In November 2011, the district reached a settlement agreement to resolve school desegregation litigation with the state and got $55 million to wipe out its negative fund balance as well as pay for more early childhood programs and other activities.

But when the deseg settlement money runs out at the end of next June, the audit added, programs may have to be cut, including those that were started with the infusion of cash. Besides reducing expenses, the district may also seek a tax increase or a bond issue, according to its five-year plan.

In response, the SAB told the auditor’s office that it has taken steps to stabilize the district’s financial situation, including the enrollment of 2,500 former charter school students who brought with them state aid payments. After three years where income has exceeded spending, the district’s fund balance stood at $15.5 million at the end of June 2013.

-- State law requires schools to pay particular attention to students who are reading below grade level; fourth graders who are reading more than one year below grade level should be kept back. But the audit found that the city schools were not doing enough to help students who were behind in reading but did not attend summer school or did not make enough progress if they did attend.

Specifically, in May 2011, 749 students in third and fourth grades were identified as “at-risk” of reading failure. But only half of those attended summer school. In the end, all but two of the 749 were allowed to pass to the next grade level, including 375 "at-risk" students who did not attend summer school and 281 students who remained classified as "at-risk" despite attending summer school.

Asked about a new policy that addresses just fourth graders, not all at-risk students, the audit said that “a district official indicated the district does not have the resources to retain all students who are not reading at the required grade level, and full compliance with state law would place the district in undue financial hardship.”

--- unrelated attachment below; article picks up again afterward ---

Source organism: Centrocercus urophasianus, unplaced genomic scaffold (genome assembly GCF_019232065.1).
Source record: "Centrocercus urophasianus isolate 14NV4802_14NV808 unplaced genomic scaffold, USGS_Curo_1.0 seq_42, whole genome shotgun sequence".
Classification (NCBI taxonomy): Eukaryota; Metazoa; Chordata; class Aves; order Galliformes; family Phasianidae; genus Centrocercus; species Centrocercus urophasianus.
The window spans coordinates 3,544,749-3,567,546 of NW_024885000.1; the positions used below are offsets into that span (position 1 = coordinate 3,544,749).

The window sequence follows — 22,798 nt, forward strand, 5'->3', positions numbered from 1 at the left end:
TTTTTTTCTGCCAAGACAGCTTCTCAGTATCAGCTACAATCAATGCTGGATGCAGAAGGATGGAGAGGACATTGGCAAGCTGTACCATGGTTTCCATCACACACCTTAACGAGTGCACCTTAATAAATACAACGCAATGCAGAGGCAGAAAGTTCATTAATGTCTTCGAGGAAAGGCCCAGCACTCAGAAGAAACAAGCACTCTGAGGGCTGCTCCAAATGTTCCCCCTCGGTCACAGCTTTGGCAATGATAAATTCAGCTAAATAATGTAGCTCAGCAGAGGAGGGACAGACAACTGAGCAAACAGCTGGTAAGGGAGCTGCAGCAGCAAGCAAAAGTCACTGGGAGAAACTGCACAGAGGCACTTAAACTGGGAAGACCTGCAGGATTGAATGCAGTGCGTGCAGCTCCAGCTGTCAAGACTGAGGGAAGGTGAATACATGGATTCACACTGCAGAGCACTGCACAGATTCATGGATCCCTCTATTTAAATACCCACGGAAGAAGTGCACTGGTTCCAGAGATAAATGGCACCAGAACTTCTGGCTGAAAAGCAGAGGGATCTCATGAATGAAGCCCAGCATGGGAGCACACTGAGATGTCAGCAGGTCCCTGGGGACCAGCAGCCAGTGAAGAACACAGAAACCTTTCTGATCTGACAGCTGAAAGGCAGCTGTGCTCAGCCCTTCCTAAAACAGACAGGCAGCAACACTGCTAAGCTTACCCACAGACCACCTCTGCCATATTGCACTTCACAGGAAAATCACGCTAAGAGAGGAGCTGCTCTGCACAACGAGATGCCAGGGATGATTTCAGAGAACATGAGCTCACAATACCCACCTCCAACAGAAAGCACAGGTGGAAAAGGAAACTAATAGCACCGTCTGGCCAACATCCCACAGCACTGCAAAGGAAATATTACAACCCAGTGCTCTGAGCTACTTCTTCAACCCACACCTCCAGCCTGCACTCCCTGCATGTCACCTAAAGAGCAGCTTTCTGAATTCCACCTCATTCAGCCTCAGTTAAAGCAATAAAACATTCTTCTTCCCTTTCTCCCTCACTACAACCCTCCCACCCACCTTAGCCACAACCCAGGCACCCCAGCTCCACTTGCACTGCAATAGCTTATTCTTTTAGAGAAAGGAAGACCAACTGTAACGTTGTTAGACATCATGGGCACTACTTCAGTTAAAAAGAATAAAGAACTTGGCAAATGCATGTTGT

In response, the SAB acknowledged it was not in full compliance with the law. It said that for students “who are promoted rather than retained (despite not attending summer school or showing sufficient improvement to escape the 'at-risk' category), the district has been diligent in recommending the development of reading improvement plans and ensuring that other targeted interventions are put in place.”

-- In its follow-up to the earlier audit about discrepancies in attendance at Henry school downtown, the new report said that most schools appeared to be following district guidelines, though there were some inconsistencies.

To guard against improper student attendance reports, the district put into place in July 2012 an audit trail log so changes made to attendance could be tracked by user. “However,” the new audit said, “as of February 2013 the district acknowledged it had not yet begun using the audit trail logging feature to monitor changes to the student information system database.”

In response, the SAB agreed with the importance of accurate attendance reports.

“Alleged discrepancy updates were not completed,” it said, “due to the decision made internally by St. Louis Public Schools that the financial impact would have been minimal. Based on the information provided, and using the assumption of specific attendance percentages between 85.2 percent and 97.4 percent, a modification would have warranted a difference of $54,000 to $145,000 which was considered immaterial. Furthermore, when modifications are made in a positive manner for the district, DESE does not send additional revenue to compensate for the change in percentage rates.”

-- Even though the district assigned “quality assurance monitors” to selected schools after news reports of possible cheating in MAP tests, the audit found that the monitors at about 30 schools had not submitted the required forms. A follow-up check found better compliance, but still, two outside monitors who had been paid $27.78 an hour had not turned in any forms at all.

Comparing 2012 MAP test results with those from previous years, auditors found what they called “significant fluctuations (increases or decreases) … in the percentage of students meeting established achievement levels at various schools.” They said a more formal process is needed to detect and prevent possible cheating.

“Timely follow-up of MAP test monitoring visits is necessary to ensure propriety of the testing process and investigation and/or correction of any irregularities noted,” the audit report said. “In addition, independent monitors should be required to submit documentation of monitoring visits performed to support their compensation.”

In response, the SAB said it does have a comprehensive, five-step process in place to detect and investigate unusual fluctuations in MAP scores. “The district’s efforts exceed all requirements of the state,” the SAB said.

-- The audit found that the city schools have many programs that “are not adequately evaluated to determine impact on student achievement. District, procedures and regulations regarding the evaluation of educational programs are not followed or are out-of-date.”

It noted that an outside consultant studied the system in 2010 and found central office was not even aware of some efforts being conducted in schools, and in general, “policies and plans were not being implemented, and a great many programs were not being evaluated for their impact on student achievement.”